Medline Journal Info:
Nlm Unique ID:  101474010     Medline TA:  Clin Exp Otorhinolaryngol     Country:  Korea (South)    
Other Details:
Languages:  eng     Pagination:  88-94     Citation Subset:  -    
Department of Otolaryngology-Head and Neck Surgery, Chung-Ang University College of Medicine, Seoul, Korea.
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Journal Information
Journal ID (nlm-ta): Clin Exp Otorhinolaryngol
Journal ID (publisher-id): CEO
ISSN: 1976-8710
ISSN: 2005-0720
Publisher: Korean Society of Otorhinolaryngology-Head and Neck Surgery
Article Information
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Copyright © 2011 by Korean Society of Otorhinolaryngology-Head and Neck Surgery.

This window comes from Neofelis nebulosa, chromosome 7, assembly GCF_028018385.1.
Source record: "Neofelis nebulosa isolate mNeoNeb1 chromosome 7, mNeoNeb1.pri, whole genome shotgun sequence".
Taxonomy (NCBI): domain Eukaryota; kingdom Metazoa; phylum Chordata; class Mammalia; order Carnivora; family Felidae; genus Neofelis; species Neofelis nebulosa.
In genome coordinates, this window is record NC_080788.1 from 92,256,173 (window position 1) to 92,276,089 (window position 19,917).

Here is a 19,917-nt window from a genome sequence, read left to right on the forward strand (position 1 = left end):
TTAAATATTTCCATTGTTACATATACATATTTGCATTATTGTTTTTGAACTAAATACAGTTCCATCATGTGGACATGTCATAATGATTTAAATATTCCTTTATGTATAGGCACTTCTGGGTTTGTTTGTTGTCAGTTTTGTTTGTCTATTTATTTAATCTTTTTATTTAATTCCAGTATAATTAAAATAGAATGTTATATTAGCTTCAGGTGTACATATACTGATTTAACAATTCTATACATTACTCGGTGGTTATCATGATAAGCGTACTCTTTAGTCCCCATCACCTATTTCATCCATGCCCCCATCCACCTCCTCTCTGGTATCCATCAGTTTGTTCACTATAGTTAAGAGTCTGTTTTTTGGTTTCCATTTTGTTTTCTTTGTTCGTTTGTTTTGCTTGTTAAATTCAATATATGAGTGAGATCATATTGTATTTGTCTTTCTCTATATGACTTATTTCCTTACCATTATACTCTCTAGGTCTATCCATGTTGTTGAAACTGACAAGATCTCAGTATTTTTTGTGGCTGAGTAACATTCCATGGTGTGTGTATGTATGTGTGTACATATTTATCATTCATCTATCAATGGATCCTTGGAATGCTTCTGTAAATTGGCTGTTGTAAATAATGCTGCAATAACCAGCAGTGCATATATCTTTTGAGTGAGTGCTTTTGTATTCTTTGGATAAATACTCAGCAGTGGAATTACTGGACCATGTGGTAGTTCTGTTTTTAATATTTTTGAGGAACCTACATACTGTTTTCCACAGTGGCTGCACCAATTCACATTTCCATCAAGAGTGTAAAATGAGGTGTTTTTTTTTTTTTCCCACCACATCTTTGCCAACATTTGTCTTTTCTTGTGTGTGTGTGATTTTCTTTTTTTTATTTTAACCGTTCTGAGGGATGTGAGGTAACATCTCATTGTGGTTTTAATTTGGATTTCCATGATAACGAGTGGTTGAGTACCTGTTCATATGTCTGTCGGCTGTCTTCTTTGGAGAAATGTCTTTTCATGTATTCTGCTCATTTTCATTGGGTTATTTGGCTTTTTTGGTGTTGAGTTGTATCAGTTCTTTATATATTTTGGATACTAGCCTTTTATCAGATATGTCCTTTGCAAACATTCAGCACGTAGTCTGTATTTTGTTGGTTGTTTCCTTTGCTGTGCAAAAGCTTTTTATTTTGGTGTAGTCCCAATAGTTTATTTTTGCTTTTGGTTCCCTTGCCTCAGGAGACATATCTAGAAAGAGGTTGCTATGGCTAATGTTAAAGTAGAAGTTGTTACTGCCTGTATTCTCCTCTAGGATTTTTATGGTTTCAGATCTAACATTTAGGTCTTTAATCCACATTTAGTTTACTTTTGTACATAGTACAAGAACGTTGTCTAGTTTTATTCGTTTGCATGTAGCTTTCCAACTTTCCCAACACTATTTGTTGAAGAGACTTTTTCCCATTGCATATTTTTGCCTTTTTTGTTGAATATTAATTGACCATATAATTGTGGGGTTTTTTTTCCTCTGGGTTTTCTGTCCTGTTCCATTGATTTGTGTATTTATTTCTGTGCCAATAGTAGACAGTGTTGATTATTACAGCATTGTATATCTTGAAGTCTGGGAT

Received Day: 15 Month: 7 Year: 2010
Accepted Day: 20 Month: 12 Year: 2010
Print publication date: Month: 6 Year: 2011
Electronic publication date: Day: 31 Month: 5 Year: 2011
Volume: 4 Issue: 2
First Page: 88 Last Page: 94
ID: 3109333
PubMed Id: 21716956
DOI: 10.3342/ceo.2011.4.2.88

Expression of Matrix Metalloproteinases and Their Inhibitors in Squamous Cell Carcinoma of the Tonsil and Their Clinical Significance
Sei Young Lee, MDA1
Sung Yoon Park, MDA1
Se-Heon Kim, MD1
Eun Chang Choi, MD1
Department of Otolaryngology-Head and Neck Surgery, Chung-Ang University College of Medicine, Seoul, Korea.
1Department of Otorhinolaryngology, Yonsei University College of Medicine, Seoul, Korea.
Correspondence: Corresponding author: Eun Chang Choi, MD. Department of Otorhinolaryngology, Yonsei University College of Medicine, 134 Sinchon-dong, Seodaemun-gu, Seoul 120-752, Korea. Tel: +82-2-2228-3608, Fax: +82-2-393-0580,